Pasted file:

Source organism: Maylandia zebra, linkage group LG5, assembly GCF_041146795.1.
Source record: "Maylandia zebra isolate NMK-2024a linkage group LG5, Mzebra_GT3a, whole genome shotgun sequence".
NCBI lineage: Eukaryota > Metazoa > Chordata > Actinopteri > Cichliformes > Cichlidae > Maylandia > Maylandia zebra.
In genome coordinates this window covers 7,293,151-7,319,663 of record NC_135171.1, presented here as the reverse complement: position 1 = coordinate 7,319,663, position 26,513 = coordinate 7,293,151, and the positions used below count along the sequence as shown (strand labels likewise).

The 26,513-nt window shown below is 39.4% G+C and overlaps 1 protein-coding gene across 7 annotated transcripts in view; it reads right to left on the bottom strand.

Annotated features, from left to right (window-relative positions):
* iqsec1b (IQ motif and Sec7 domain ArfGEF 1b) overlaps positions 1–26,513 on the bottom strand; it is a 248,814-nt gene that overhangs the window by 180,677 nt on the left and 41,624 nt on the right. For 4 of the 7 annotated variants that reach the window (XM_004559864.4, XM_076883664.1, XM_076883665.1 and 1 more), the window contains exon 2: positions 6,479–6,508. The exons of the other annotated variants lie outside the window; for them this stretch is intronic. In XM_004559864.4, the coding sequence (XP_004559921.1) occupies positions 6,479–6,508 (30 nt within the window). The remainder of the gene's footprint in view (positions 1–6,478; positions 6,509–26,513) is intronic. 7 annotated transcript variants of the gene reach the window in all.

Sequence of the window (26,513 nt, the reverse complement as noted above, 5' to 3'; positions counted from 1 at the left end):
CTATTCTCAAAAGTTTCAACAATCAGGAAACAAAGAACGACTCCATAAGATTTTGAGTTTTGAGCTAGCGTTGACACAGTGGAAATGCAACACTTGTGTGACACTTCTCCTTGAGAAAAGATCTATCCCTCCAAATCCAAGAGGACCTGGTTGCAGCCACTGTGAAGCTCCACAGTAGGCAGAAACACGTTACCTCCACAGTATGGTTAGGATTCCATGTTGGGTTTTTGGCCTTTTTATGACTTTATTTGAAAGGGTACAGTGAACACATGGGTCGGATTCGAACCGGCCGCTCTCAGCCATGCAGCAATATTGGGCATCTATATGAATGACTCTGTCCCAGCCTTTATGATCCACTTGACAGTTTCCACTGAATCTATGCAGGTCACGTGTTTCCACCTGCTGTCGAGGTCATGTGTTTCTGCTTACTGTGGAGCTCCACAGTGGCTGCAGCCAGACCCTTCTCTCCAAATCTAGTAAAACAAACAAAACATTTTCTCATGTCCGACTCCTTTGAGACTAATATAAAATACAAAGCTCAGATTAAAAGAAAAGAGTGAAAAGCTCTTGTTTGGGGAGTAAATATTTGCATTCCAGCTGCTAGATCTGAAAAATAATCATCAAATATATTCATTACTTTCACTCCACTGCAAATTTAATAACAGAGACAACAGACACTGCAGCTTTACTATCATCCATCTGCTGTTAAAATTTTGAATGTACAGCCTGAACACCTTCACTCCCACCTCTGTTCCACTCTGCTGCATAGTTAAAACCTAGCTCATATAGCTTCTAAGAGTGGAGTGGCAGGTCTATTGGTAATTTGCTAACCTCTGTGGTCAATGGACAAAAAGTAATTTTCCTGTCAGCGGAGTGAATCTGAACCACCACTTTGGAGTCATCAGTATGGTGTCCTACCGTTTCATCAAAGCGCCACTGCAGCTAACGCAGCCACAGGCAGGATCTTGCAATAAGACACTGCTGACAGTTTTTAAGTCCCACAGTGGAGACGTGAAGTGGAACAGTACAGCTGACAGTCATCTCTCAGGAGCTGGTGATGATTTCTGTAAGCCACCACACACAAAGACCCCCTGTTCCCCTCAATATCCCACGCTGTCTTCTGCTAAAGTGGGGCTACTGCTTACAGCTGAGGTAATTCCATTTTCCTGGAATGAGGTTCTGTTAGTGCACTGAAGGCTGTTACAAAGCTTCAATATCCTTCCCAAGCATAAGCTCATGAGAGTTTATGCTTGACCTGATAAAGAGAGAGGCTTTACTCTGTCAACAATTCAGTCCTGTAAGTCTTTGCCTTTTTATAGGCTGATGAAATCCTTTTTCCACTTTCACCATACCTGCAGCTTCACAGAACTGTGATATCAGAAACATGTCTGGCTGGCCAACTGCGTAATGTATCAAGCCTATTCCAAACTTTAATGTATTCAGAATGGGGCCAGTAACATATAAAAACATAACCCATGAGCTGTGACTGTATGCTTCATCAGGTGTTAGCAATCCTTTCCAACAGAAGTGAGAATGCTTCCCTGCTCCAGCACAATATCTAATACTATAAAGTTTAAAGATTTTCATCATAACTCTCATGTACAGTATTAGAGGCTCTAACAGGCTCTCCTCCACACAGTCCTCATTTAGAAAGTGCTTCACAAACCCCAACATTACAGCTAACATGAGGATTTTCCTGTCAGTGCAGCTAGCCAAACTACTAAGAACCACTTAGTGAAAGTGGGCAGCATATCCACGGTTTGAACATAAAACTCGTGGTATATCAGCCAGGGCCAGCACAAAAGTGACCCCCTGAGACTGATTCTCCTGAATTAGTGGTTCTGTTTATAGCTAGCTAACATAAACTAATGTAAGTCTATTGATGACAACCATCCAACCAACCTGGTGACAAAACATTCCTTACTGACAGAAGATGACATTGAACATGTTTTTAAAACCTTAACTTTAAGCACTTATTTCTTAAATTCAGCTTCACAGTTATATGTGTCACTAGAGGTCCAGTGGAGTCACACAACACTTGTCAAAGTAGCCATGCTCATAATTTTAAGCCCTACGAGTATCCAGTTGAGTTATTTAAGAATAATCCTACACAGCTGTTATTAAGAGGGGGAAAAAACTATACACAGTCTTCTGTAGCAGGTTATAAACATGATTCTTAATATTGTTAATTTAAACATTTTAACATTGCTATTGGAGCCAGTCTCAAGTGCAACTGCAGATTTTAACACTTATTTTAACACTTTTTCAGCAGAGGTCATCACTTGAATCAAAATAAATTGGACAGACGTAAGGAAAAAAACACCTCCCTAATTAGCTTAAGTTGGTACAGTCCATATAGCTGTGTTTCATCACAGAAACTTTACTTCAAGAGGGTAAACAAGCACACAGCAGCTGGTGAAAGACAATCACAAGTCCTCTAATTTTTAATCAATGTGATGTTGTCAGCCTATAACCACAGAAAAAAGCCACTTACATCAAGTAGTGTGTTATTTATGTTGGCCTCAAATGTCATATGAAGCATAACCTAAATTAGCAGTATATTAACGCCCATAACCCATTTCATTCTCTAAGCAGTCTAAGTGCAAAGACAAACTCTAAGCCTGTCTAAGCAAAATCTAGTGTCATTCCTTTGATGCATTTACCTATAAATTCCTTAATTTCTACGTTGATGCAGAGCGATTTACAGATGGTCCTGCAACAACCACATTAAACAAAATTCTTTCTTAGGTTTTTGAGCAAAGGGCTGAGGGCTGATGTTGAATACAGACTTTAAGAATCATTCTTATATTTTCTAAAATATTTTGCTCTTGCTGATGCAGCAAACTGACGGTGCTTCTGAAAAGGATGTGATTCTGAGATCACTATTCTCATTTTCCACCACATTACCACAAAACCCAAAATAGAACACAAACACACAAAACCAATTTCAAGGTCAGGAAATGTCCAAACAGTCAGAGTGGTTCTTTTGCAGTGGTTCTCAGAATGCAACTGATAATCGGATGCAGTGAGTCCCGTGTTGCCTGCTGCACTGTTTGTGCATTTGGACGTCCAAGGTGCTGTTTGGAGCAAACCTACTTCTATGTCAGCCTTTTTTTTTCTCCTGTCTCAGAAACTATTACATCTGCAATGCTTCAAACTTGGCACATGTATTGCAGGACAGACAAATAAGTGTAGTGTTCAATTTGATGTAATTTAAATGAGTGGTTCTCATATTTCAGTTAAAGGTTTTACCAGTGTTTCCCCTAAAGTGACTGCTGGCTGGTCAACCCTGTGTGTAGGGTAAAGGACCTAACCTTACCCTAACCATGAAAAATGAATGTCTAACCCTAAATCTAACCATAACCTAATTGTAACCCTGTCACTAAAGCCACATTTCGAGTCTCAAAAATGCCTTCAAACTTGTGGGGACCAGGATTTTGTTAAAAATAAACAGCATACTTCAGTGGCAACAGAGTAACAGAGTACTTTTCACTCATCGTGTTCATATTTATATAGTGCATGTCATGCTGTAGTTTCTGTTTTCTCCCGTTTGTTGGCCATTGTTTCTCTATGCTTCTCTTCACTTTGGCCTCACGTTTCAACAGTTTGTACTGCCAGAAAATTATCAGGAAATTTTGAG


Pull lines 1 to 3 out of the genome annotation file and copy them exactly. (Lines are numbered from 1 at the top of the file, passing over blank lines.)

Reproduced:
Source organism: Maylandia zebra, linkage group LG5, assembly GCF_041146795.1.
Source record: "Maylandia zebra isolate NMK-2024a linkage group LG5, Mzebra_GT3a, whole genome shotgun sequence".
NCBI lineage: Eukaryota > Metazoa > Chordata > Actinopteri > Cichliformes > Cichlidae > Maylandia > Maylandia zebra.